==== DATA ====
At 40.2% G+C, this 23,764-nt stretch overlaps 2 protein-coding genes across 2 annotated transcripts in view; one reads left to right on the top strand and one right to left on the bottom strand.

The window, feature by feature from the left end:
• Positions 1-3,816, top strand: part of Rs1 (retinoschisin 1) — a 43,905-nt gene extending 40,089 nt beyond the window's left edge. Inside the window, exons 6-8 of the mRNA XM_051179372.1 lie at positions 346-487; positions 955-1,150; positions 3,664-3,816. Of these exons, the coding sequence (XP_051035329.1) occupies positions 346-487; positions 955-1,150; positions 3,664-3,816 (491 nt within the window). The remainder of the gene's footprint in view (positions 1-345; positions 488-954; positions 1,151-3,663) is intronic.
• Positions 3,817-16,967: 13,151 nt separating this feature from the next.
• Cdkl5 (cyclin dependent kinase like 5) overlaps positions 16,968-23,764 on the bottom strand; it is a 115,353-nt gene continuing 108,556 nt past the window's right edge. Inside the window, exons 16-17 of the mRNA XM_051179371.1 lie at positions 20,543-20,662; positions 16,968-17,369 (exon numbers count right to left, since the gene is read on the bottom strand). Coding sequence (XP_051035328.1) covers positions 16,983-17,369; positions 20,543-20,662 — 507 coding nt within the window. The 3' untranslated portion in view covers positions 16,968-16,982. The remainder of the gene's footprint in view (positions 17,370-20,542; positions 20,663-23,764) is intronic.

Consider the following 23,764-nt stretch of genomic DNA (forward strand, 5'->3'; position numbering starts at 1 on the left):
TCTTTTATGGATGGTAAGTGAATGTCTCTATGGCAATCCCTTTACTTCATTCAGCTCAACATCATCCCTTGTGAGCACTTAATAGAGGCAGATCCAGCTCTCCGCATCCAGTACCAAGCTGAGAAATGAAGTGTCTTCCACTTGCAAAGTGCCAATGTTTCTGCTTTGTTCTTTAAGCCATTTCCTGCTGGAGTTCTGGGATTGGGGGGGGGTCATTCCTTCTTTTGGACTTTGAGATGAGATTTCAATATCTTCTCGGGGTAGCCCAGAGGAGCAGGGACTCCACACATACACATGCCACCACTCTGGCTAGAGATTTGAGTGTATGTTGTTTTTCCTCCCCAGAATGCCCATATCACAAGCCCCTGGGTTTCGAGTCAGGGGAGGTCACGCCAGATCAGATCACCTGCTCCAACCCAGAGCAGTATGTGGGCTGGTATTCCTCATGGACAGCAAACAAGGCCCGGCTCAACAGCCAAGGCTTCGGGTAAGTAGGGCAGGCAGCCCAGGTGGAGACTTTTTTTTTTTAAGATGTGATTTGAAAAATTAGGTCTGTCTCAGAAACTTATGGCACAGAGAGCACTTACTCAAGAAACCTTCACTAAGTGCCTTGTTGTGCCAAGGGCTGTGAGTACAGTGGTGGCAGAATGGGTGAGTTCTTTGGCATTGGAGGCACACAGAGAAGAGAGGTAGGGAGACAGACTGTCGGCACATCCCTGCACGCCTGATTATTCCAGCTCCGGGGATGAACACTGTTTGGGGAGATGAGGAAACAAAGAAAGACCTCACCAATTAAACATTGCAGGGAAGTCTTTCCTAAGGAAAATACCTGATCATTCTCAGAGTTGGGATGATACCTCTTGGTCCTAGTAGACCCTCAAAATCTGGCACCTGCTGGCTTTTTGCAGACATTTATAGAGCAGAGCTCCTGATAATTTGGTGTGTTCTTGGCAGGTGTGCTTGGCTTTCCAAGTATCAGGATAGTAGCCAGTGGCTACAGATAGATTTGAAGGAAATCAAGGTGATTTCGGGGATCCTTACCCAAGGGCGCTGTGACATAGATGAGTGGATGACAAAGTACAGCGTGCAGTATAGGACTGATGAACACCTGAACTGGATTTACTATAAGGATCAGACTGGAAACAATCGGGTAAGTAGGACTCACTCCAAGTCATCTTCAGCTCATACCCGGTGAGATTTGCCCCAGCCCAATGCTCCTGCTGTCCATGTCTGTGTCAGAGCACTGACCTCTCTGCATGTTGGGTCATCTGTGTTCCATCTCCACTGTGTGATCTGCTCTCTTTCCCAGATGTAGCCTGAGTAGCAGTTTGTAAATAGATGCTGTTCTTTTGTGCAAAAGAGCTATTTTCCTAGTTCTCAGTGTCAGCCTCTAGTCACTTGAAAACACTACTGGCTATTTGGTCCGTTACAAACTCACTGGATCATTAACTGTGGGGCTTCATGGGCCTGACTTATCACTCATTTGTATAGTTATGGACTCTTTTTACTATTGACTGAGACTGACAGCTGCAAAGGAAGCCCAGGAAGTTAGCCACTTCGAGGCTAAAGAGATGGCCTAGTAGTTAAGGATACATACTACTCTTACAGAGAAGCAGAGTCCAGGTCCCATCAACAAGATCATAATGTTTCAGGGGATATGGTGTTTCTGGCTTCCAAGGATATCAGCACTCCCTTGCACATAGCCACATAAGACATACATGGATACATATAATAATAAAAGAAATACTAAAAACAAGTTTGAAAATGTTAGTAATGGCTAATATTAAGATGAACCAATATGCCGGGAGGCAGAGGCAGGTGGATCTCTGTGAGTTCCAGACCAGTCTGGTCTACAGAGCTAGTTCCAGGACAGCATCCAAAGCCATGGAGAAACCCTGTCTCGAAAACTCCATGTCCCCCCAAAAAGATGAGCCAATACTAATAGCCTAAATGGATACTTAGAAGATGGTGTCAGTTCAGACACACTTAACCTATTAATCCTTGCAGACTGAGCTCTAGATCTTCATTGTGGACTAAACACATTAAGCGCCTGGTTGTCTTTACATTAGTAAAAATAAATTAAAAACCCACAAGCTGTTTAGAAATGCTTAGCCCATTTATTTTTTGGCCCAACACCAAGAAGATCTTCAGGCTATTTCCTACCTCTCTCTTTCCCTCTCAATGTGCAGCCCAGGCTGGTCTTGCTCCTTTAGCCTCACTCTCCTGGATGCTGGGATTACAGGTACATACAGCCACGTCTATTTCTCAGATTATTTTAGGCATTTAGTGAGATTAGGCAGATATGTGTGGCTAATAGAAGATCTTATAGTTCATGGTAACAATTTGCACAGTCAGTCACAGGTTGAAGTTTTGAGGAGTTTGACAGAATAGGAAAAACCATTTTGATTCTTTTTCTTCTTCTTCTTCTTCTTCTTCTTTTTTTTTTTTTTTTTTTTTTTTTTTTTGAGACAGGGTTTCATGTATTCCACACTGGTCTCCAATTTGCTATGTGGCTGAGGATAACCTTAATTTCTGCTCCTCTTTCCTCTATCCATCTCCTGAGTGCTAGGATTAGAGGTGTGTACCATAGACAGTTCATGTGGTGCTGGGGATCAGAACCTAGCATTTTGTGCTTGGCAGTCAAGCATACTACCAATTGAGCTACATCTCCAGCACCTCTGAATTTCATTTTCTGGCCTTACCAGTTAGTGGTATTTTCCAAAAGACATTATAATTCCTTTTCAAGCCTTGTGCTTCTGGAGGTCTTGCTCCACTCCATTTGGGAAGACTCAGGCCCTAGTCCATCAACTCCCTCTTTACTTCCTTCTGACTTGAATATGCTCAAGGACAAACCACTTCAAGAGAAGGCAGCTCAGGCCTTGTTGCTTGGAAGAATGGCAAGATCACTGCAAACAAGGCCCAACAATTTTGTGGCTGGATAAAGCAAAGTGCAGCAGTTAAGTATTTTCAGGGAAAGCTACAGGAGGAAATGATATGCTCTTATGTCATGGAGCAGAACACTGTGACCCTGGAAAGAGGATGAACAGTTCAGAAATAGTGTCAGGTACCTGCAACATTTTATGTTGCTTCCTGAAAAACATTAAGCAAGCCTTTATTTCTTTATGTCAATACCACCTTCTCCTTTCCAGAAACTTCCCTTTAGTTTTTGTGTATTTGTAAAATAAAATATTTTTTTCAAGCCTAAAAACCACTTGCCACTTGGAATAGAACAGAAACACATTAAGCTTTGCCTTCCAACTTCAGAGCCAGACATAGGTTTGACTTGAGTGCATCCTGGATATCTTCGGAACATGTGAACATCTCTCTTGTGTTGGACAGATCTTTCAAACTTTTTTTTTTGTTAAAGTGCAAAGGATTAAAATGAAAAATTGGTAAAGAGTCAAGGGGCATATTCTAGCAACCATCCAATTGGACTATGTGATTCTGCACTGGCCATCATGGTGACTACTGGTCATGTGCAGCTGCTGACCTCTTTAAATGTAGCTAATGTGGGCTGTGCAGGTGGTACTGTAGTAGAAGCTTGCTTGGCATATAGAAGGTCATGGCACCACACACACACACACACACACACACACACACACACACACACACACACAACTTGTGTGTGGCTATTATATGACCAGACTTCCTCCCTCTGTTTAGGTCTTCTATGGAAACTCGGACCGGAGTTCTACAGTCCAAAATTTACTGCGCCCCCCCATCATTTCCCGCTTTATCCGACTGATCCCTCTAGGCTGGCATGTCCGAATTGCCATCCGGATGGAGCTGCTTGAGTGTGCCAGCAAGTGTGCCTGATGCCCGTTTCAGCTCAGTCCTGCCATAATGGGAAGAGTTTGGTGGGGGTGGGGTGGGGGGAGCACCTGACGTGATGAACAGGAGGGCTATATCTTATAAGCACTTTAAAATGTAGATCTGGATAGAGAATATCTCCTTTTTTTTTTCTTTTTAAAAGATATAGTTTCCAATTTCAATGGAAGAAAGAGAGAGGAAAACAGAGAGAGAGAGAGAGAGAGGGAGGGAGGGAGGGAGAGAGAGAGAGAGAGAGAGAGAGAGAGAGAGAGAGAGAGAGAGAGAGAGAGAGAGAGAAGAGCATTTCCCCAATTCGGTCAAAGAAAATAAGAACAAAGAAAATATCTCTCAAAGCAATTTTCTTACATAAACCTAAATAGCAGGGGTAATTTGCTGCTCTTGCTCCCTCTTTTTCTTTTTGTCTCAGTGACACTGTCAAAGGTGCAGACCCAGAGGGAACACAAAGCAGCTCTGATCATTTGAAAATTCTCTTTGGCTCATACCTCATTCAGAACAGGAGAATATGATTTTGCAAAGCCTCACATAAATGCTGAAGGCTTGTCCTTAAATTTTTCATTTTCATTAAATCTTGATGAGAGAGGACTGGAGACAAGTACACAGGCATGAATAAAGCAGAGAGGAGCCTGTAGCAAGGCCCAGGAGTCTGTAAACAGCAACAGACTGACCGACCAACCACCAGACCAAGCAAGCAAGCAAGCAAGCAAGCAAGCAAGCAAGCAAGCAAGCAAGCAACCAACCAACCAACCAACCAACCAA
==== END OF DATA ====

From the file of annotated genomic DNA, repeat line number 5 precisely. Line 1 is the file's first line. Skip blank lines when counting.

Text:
• Cdkl5 (cyclin dependent kinase like 5) overlaps positions 16,968-23,764 on the bottom strand; it is a 115,353-nt gene continuing 108,556 nt past the window's right edge. Inside the window, exons 16-17 of the mRNA XM_051179371.1 lie at positions 20,543-20,662; positions 16,968-17,369 (exon numbers count right to left, since the gene is read on the bottom strand). Coding sequence (XP_051035328.1) covers positions 16,983-17,369; positions 20,543-20,662 — 507 coding nt within the window. The 3' untranslated portion in view covers positions 16,968-16,982. The remainder of the gene's footprint in view (positions 17,370-20,542; positions 20,663-23,764) is intronic.